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Open Access Highly Accessed Research article

Graduates from a traditional medical curriculum evaluate the effectiveness of their medical curriculum through interviews

Simon Watmough*, Helen O'Sullivan and David Taylor

Author Affiliations

Centre for Excellence in Developing Professionalism, School of Medical Education University of Liverpool, Cedar House, Ashton Street, Liverpool, L69 3GE. UK

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BMC Medical Education 2009, 9:64  doi:10.1186/1472-6920-9-64

Published: 26 October 2009

Abstract

Background

In 1996 The University of Liverpool reformed its medical course from a traditional lecture-based course to an integrated PBL curriculum. A project has been underway since 2000 to evaluate this change. Part of this project has involved gathering retrospective views on the relevance of both types of undergraduate education according to graduates. This paper focuses on the views of traditional Liverpool graduates approximately 6 years after graduation.

Methods

From February 2006 to June 2006 interviews took place with 46 graduates from the last 2 cohorts to graduate from the traditional Liverpool curriculum.

Results

The graduates were generally happy with their undergraduate education although they did feel there were some flaws in their curriculum. They felt they had picked up good history and examination skills and were content with their exposure to different specialties on clinical attachments. They were also pleased with their basic science teaching as preparation for postgraduate exams, however many complained about the overload and irrelevance of many lectures in the early years of their course, particular in biochemistry. There were many different views about how they integrated this science teaching into understanding disease processes and many didn't feel it was made relevant to them at the time they learned it. Retrospectively, they felt that they hadn't been clinically well prepared for the role of working as junior doctor, particularly the practical aspects of the job nor had enough exposure to research skills. Although there was little communication skills training in their course they didn't feel they would have benefited from this training as they managed to pick up had the required skills on clinical attachments.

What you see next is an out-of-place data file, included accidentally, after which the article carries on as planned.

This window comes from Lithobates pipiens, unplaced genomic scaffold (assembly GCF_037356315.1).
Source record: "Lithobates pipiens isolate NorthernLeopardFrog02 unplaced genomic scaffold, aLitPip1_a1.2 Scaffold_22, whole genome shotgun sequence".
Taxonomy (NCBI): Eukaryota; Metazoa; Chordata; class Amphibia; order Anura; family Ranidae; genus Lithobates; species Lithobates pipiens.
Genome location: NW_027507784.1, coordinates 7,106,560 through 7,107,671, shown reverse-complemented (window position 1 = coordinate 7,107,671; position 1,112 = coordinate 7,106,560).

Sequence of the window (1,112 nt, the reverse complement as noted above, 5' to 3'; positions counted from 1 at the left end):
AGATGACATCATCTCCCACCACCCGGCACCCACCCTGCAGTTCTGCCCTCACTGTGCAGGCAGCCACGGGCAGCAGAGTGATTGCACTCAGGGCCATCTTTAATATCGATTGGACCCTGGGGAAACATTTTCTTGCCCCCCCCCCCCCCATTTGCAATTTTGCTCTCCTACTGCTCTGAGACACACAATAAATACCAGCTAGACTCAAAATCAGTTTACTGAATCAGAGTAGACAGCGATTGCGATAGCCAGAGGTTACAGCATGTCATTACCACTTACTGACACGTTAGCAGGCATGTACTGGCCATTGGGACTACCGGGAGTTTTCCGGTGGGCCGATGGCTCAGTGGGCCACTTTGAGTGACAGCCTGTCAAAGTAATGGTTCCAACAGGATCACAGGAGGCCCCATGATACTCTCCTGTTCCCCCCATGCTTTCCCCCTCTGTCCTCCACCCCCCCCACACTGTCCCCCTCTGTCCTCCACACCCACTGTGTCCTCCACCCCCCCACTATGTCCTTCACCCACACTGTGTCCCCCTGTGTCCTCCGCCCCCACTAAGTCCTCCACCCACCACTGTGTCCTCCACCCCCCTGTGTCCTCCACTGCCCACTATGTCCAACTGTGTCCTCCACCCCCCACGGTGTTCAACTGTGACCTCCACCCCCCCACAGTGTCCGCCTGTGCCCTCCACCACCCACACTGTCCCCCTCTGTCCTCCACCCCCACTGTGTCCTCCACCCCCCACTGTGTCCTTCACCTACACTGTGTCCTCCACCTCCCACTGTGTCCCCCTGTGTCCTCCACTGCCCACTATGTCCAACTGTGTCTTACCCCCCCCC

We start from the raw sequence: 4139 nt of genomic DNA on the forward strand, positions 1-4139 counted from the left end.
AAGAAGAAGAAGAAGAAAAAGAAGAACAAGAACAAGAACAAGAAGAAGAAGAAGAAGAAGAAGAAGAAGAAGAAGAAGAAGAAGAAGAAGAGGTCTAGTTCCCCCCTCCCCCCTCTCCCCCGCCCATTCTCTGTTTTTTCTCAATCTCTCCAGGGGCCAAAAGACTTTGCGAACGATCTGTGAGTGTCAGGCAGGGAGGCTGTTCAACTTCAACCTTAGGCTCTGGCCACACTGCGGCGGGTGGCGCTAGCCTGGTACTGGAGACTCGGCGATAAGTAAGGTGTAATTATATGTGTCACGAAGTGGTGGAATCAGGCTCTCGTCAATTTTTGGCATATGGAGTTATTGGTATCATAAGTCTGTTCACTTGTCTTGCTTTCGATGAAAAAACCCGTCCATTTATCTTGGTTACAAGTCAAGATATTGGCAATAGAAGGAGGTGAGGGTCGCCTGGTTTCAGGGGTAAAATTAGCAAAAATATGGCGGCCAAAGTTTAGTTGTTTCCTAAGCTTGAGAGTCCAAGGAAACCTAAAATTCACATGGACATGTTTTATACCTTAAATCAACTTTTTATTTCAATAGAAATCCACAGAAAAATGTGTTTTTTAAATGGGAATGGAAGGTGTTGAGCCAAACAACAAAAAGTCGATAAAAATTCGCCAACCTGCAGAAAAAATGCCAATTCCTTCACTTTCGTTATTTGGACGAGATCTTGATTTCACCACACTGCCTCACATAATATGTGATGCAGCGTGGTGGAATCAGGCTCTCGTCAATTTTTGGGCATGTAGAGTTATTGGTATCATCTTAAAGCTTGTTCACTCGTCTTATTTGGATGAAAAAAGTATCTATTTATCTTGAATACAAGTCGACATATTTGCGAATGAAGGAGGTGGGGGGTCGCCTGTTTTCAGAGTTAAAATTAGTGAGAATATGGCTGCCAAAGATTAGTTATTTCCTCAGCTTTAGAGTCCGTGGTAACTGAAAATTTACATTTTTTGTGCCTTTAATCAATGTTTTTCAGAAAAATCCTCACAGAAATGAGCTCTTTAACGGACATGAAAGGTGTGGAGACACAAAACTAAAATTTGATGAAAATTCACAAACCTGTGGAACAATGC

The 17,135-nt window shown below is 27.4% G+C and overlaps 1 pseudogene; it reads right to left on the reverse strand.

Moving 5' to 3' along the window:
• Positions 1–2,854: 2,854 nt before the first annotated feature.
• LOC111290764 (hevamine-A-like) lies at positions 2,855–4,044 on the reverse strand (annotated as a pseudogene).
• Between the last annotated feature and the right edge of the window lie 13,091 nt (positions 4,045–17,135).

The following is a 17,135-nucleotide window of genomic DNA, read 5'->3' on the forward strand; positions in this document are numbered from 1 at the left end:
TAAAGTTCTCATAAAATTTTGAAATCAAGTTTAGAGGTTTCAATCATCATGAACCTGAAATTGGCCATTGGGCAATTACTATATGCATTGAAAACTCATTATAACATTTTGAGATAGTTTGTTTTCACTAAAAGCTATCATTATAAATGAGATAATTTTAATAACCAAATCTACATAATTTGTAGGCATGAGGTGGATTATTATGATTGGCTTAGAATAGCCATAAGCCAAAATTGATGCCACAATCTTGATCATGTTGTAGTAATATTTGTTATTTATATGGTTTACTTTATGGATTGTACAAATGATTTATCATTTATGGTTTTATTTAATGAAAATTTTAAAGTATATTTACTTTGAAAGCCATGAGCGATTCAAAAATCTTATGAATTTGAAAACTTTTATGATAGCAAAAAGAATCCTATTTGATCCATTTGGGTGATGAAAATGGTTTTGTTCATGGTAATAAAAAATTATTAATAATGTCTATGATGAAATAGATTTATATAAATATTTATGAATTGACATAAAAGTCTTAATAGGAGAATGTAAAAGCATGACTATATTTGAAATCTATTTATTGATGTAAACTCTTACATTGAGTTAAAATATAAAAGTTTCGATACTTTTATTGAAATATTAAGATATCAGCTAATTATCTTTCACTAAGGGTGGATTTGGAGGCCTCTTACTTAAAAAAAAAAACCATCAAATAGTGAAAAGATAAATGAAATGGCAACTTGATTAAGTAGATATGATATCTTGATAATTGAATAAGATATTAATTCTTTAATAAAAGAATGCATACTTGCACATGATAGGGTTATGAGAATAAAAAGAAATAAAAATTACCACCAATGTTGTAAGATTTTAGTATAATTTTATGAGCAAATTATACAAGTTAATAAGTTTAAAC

Conclusion

These interviews offer a historical snapshot of the views of graduates from a traditional course before many courses were reformed. There was some conflict in the interviews about the doctors enjoying their undergraduate education but then saying that they didn't feel they received good preparation for working as a junior doctor. Although the graduates were happy with their undergraduate education these interviews do highlight some of the reasons why the traditional curriculum was reformed at Liverpool.